According to data from Iowa Child Care Resource & Referral (CCR&R), Cedar Rapids has 19,865 children ages 0 to 11. This is the typical age group you will find in early care and education programs such as child care. CCR&R reports that for those 19,865 Cedar Rapids children, there are only 10,001 regulated slots available among known programs including licensed, registered, Department of Education and non-registered. Cedar Rapids is among the 481 cities in Iowa that have a lack of child care, and this was before COVID-19 and the recent derecho.
With Iowa having 75 percent of all available parents in the household in the workforce (ranking as one of the highest) and so many more school age children needing care right now due to being out of school for virtual learning, child care is a very vital piece of infrastructure for Iowa, but it is not always treated as such. Lack of child care has serious economic impacts and with COVID and the derecho putting more of a strain of area programs we continue to see more programs closing their doors. Programs and providers need help.
Since COVID, our area programs have been running with ever changing enrollment numbers due to parent layoffs, parents working from home, families not being able to bring children to due COVID health risks and shut downs due to quarantines for COVID exposures. The first few months of COVID, many programs were at only 10 percent of their normal capacity meaning the income they were bringing in was not always sufficient to retain staff and pay for the increasing costs in food and cleaning supplies (which they are now using more of than ever) and PPE like gloves, which infant/toddler programs use on a daily basis.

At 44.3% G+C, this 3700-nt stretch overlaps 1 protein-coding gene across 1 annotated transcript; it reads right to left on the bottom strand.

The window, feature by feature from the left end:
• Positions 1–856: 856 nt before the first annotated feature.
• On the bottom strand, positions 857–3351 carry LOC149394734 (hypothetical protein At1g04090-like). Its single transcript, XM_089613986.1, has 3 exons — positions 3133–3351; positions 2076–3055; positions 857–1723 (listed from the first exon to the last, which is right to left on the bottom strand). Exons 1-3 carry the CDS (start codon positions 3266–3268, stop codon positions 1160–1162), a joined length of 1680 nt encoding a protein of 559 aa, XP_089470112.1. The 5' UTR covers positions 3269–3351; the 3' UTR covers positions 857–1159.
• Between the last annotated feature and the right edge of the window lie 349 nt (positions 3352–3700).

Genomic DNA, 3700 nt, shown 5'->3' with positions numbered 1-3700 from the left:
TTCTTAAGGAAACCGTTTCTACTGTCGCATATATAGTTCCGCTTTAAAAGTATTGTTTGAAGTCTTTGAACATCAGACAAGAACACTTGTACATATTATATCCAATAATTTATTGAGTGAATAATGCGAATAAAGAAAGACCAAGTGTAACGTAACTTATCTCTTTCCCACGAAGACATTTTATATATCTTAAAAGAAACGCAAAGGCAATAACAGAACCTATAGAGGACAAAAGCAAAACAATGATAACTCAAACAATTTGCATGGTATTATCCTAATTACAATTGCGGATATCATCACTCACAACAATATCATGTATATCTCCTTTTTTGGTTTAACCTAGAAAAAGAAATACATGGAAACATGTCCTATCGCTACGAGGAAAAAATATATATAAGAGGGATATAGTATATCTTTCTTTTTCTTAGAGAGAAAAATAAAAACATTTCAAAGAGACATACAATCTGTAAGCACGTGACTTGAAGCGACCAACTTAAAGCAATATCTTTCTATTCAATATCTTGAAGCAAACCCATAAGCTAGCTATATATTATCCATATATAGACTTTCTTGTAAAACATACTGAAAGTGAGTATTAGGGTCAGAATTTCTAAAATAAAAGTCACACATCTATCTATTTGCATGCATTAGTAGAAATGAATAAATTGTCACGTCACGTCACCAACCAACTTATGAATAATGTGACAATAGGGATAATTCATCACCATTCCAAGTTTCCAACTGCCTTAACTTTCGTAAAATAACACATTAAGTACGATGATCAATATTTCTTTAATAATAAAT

Then the derecho happened, and programs that were already suffering from the effects of COVID have now had to shut down again for cleanup and repairs. Some lost outdoor play equipment, some, like the before and after school child care program at Grant Elementary, lost everything. Programs are tapped out. Staff is stressed, expenses are up, income is down for many for the year, all new protocols have had to be put in place some adding additional costs or using more staff members to achieve, and balancing the cleaning with child interactions is a struggle for some.
The state came in with resources a couple months after COVID started when Iowa received funding from the CARES Act, but that funding is out and was not adequate to begin with. These programs need more so they can continue to remain open the remainder of this year and for years to come. This upcoming legislative session is a time to take a serious look at how to address some of these concerns, but it is also time for the community to get more involved and look at how public-private partnerships can help. We cannot afford to lose one more program.
Tracy Ehlert is a Democratic candidate in Iowa House District 70.